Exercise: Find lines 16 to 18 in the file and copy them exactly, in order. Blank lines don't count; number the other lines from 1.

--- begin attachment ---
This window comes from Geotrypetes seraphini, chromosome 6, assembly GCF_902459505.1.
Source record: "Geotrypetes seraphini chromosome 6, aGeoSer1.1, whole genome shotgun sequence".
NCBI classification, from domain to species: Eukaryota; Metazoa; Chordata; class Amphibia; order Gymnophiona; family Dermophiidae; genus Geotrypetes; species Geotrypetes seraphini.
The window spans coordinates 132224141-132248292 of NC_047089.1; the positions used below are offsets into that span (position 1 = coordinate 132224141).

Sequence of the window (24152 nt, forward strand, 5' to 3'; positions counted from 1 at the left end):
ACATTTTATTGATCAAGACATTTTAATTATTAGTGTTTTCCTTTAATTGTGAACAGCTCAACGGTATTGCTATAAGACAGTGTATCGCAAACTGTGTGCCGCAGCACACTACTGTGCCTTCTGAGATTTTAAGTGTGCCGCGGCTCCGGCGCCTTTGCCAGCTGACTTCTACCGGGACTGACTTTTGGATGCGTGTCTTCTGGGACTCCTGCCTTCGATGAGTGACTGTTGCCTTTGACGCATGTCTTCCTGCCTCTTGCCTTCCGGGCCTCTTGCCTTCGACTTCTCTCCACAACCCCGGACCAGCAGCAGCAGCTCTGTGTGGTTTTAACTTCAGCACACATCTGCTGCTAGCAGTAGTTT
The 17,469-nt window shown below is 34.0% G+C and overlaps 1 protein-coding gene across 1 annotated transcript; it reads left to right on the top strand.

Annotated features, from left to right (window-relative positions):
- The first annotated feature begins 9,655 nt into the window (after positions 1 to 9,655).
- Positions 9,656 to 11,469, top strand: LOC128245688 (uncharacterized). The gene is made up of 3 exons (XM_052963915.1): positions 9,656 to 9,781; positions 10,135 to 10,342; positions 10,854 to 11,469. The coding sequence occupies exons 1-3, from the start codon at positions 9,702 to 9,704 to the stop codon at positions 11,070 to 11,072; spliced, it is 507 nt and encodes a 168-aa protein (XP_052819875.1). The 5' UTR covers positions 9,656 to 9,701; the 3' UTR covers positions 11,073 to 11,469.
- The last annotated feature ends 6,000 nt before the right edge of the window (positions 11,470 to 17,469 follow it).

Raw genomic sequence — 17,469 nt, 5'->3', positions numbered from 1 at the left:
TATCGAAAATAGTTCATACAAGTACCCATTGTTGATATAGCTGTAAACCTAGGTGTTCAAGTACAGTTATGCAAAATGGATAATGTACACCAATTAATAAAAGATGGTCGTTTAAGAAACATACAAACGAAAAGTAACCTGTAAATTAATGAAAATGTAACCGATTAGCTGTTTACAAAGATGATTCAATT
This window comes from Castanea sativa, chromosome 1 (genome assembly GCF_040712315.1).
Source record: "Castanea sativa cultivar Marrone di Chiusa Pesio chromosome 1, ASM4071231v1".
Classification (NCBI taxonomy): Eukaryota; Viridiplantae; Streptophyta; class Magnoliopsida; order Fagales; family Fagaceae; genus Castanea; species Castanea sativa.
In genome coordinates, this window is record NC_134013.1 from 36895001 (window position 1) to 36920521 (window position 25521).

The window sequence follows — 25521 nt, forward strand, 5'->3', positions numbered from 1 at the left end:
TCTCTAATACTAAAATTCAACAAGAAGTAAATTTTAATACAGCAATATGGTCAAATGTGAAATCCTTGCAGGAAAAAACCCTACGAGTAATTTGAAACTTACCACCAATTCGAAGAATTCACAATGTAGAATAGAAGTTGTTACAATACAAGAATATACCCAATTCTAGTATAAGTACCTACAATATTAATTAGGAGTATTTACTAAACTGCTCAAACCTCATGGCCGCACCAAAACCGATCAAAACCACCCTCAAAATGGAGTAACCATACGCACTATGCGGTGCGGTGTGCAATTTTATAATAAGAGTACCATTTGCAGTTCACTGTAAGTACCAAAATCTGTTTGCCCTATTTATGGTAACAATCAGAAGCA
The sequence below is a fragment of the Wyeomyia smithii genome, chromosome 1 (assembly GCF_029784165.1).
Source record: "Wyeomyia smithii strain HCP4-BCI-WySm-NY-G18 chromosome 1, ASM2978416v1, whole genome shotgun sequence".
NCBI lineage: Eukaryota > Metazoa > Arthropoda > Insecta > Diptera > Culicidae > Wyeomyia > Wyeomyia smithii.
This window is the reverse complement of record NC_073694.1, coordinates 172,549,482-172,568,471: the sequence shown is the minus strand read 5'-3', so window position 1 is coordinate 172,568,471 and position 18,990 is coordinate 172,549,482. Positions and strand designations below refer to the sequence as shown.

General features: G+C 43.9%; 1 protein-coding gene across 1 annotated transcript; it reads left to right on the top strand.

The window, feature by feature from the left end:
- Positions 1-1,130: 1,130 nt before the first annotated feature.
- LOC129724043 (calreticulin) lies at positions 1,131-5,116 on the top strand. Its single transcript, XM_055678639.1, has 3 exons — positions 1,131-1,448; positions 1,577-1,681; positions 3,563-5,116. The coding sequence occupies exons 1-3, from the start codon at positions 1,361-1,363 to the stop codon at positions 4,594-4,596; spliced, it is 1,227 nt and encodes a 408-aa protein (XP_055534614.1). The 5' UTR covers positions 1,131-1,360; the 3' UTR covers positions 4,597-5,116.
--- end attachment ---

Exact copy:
Classification (NCBI taxonomy): Eukaryota; Viridiplantae; Streptophyta; class Magnoliopsida; order Fagales; family Fagaceae; genus Castanea; species Castanea sativa.
In genome coordinates, this window is record NC_134013.1 from 36895001 (window position 1) to 36920521 (window position 25521).

The window sequence follows — 25521 nt, forward strand, 5'->3', positions numbered from 1 at the left end: